ProjectsWorld Heritage and Pyrenees National Park House in GavarnieConstruction to be completed in May 2025 Welcoming all the public and the inhabitants of the Pays Toy is the leitmotiv of the World Heritage House and the Pyrenees National Park in Gavarnie. As the heritage of tomorrow, it is part of its territory and landscape, in tune with the elements: water, sun, wind. The house accompanies and serves the site. Setback, at a tangent to the Gave de Pau, it first offers a view of the grandiose landscape of the Gavarnie cirque, at the bend in the gully - glacial lock - already a witness to a singular geomorphology. Then it borders and links the water path, through a generous public space, in landscaped steps. Like an amphitheater echoing to the circus of Gavarnie. Its expression is first and foremost a roof, like a leaf, composed of a generous thickness of thatch on the underside of thatch on the underside, offering a warm atmosphere, in memory of the highland farmers and haymaking that marked the seasons. A tool of great flexibility, the House is worked in free-standing. It has a multiple capacity, and multiple forms, with flexible scenography, all curved and fluid, like the currents. Read More
ProjectsHyatt Centric Kota KinabaluIn Kota Kinabalu, Malaysia, a region well-known for its rich natural environment, we designed a Hyatt Centric hotel where both nature and city can be enjoyed, and which serves as a launch pad for exploring and travelling. By wrapping the facade with delicate wood-print louvers, we conceived the architecture to be a “giant tree” that becomes a new landmark for the city. On the ground floor, an internal passage that connects the traffic-filled streets on opposing sides of the site, becomes an open street to the public and the face of the hotel. In the lounge, visitors experience a forest-like space filled with Selangan batu wood. On the rooftop, an infinity pool faces both the mountains to the east and the ocean to the west, allowing visitors to swim both towards the mountain and ocean. In the guestrooms, interior elements such as carpet and wallpaper pay homage to Kota Kinabalu’s local history and culture, taking inspiration from Kadazan-Dusun people’s clothing and accessories, a group indigenous to the Sabah region. We proposed a new type of hotel that connects nature and city, ocean and mountain. Read More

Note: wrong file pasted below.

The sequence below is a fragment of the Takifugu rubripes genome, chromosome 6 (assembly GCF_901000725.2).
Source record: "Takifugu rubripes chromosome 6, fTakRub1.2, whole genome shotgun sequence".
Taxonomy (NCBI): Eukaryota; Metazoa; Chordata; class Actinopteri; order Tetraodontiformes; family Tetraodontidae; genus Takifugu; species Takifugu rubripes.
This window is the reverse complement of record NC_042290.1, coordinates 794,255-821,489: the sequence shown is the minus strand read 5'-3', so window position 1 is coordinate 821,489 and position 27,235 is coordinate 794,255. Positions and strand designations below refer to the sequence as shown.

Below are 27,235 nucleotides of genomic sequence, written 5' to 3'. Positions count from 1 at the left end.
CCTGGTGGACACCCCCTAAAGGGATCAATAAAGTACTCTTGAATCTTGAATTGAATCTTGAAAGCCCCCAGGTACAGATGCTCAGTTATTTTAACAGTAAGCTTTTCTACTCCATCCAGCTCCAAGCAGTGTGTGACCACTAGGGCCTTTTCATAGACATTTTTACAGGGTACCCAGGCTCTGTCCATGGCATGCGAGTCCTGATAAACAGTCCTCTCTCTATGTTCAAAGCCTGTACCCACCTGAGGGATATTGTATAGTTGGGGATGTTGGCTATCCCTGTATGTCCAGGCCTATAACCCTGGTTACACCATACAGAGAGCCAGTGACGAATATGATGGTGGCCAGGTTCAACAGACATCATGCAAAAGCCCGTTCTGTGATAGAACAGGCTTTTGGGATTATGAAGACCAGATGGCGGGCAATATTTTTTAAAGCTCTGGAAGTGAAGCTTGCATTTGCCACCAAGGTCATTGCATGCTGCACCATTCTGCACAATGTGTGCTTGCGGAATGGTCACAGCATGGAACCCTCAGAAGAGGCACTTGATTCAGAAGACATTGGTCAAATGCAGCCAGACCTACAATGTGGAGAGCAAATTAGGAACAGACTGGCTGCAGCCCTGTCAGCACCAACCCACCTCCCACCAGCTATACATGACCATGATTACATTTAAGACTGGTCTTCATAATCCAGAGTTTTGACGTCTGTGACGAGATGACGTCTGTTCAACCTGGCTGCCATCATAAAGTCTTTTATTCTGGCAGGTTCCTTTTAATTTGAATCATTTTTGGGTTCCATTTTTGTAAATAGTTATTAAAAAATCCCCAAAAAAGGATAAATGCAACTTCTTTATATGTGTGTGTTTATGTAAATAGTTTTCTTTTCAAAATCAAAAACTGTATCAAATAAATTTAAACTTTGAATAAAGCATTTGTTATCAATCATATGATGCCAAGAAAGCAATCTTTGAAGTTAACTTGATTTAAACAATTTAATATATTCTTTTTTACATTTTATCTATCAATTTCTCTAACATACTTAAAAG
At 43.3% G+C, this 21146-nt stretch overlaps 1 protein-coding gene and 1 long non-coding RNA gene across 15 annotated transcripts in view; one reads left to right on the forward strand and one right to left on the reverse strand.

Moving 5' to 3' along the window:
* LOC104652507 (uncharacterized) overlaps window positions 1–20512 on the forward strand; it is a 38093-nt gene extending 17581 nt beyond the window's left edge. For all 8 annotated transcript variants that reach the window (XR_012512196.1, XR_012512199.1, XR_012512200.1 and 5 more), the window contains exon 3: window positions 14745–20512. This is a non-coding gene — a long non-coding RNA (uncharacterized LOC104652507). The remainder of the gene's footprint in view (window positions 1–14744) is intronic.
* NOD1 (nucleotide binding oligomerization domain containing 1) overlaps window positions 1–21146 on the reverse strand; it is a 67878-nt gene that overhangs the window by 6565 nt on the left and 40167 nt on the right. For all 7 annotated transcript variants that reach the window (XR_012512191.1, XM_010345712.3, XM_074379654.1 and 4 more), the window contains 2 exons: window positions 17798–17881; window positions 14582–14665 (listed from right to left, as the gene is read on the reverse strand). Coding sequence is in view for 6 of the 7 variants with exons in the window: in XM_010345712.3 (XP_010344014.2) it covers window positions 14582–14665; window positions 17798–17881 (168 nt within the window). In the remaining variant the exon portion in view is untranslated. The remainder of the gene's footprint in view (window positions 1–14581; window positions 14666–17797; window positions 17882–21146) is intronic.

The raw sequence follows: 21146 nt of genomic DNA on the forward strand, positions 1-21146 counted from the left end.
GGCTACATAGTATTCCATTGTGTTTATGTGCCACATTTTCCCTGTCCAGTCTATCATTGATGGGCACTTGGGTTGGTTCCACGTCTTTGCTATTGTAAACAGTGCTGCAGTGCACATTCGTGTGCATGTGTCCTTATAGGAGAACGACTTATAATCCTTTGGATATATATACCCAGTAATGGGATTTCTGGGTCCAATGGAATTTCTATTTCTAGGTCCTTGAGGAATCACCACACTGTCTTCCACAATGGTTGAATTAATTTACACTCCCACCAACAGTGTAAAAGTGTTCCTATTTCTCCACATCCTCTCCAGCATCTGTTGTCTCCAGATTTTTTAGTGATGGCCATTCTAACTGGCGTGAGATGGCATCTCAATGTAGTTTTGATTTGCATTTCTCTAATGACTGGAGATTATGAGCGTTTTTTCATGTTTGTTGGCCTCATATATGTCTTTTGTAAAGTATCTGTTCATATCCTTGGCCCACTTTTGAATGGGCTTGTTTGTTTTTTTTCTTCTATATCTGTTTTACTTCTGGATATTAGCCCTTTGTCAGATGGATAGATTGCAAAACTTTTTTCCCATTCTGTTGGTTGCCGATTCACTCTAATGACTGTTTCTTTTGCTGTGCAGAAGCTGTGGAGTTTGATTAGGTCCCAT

ProjectsNew Hans Christian Andersen MuseumThe project is to create a new building for the H.C. Andersen museum, the garden and Tinderbox cultural center in the heart of the city where Andersen was born. The site is located in between the residential area with small traditional wooden houses from the middle age and the newly developed urban area in Odense. The stories to be told here are not only in written form, but it is to be experienced and sensed through physical spaces in the museum and in the garden. There are profound messages in HC Andersen’s writing that reflects the author's life and his life time journey. Andersen's work projects the duality of the opposite that surrounds us; real and imaginary, nature and manmade, human and animal, light and dark… The opposite of the matters coexist, they are not in black and white. Our architectural design is to reflect this essence of his work in architectural and landscape form. The museum spaces are composed by a series of circular forms that are tangent to each other like a chain. They are organized in non-hierarchical, non-centric manner. The continuous curve linear green wall expands and traces the underground space structure and defines the garden and paths above ground. It meanders and weaves in and out, above and under the ground throughout the site. In the sequence of intertwined spaces visitors will find themselves in between outside and inside as the green wall appears and disappears. The journey of the museum would be the narrative, the elements of his work; duality of the opposite, dissolving the boundary, will be read through spatial composition and the ambiguity. The exhibition spaces are planned underground. The enchanting garden above ground is composed with curve linear hedge that traces the exhibition spaces belowground. The meandering paths through the garden are … Read More